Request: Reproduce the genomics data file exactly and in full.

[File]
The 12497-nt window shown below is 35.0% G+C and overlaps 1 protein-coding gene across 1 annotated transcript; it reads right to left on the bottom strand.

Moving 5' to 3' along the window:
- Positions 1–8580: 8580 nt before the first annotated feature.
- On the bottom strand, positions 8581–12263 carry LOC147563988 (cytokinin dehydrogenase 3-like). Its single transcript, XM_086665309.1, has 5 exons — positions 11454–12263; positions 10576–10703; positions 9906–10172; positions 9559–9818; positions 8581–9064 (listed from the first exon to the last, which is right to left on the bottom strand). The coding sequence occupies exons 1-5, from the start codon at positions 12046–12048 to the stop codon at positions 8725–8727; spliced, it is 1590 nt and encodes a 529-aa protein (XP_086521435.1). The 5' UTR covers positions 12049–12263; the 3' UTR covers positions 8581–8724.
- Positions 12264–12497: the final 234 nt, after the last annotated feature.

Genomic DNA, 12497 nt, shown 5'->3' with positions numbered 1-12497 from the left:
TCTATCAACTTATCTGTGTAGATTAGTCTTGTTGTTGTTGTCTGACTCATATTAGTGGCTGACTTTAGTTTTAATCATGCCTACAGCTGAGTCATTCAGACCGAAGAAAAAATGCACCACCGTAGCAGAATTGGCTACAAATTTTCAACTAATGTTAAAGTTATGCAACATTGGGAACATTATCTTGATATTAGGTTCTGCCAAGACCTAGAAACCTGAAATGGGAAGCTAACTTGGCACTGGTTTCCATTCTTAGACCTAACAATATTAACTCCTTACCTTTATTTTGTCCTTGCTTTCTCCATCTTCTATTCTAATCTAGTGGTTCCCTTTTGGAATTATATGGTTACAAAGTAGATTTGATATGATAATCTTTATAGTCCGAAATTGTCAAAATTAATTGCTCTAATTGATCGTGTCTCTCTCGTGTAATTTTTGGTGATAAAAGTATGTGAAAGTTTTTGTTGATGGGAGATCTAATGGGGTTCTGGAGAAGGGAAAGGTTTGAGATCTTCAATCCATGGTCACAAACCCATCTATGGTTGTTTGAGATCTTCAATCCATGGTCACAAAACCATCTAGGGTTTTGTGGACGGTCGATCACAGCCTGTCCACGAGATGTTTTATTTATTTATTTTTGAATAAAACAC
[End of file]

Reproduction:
The 12497-nt window shown below is 35.0% G+C and overlaps 1 protein-coding gene across 1 annotated transcript; it reads right to left on the bottom strand.

Moving 5' to 3' along the window:
- Positions 1–8580: 8580 nt before the first annotated feature.
- On the bottom strand, positions 8581–12263 carry LOC147563988 (cytokinin dehydrogenase 3-like). Its single transcript, XM_086665309.1, has 5 exons — positions 11454–12263; positions 10576–10703; positions 9906–10172; positions 9559–9818; positions 8581–9064 (listed from the first exon to the last, which is right to left on the bottom strand). The coding sequence occupies exons 1-5, from the start codon at positions 12046–12048 to the stop codon at positions 8725–8727; spliced, it is 1590 nt and encodes a 529-aa protein (XP_086521435.1). The 5' UTR covers positions 12049–12263; the 3' UTR covers positions 8581–8724.
- Positions 12264–12497: the final 234 nt, after the last annotated feature.

Genomic DNA, 12497 nt, shown 5'->3' with positions numbered 1-12497 from the left:
TCTATCAACTTATCTGTGTAGATTAGTCTTGTTGTTGTTGTCTGACTCATATTAGTGGCTGACTTTAGTTTTAATCATGCCTACAGCTGAGTCATTCAGACCGAAGAAAAAATGCACCACCGTAGCAGAATTGGCTACAAATTTTCAACTAATGTTAAAGTTATGCAACATTGGGAACATTATCTTGATATTAGGTTCTGCCAAGACCTAGAAACCTGAAATGGGAAGCTAACTTGGCACTGGTTTCCATTCTTAGACCTAACAATATTAACTCCTTACCTTTATTTTGTCCTTGCTTTCTCCATCTTCTATTCTAATCTAGTGGTTCCCTTTTGGAATTATATGGTTACAAAGTAGATTTGATATGATAATCTTTATAGTCCGAAATTGTCAAAATTAATTGCTCTAATTGATCGTGTCTCTCTCGTGTAATTTTTGGTGATAAAAGTATGTGAAAGTTTTTGTTGATGGGAGATCTAATGGGGTTCTGGAGAAGGGAAAGGTTTGAGATCTTCAATCCATGGTCACAAACCCATCTATGGTTGTTTGAGATCTTCAATCCATGGTCACAAAACCATCTAGGGTTTTGTGGACGGTCGATCACAGCCTGTCCACGAGATGTTTTATTTATTTATTTTTGAATAAAACAC